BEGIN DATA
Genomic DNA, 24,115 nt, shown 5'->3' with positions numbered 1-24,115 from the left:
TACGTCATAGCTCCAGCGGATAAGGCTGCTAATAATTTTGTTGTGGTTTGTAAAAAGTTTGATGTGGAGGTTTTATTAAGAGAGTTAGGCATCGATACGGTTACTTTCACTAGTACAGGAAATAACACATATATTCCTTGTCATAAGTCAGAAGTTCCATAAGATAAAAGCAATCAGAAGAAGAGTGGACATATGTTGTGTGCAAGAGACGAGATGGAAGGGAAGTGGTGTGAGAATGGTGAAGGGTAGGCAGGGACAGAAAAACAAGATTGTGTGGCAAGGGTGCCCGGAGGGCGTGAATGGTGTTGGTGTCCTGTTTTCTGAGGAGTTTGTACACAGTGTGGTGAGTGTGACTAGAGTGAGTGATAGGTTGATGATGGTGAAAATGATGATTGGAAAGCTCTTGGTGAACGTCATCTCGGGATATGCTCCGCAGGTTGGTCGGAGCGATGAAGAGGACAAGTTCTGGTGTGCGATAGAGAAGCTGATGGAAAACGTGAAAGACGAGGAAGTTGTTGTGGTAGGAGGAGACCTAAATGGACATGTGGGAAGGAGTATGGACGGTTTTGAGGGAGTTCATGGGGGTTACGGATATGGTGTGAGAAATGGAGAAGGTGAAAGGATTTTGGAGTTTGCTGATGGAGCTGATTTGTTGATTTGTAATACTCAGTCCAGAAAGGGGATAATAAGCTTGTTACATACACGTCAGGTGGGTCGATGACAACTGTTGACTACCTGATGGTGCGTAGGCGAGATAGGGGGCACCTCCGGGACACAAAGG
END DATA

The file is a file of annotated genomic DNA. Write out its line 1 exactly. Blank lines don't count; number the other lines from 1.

Genomic DNA, 24,115 nt, shown 5'->3' with positions numbered 1-24,115 from the left: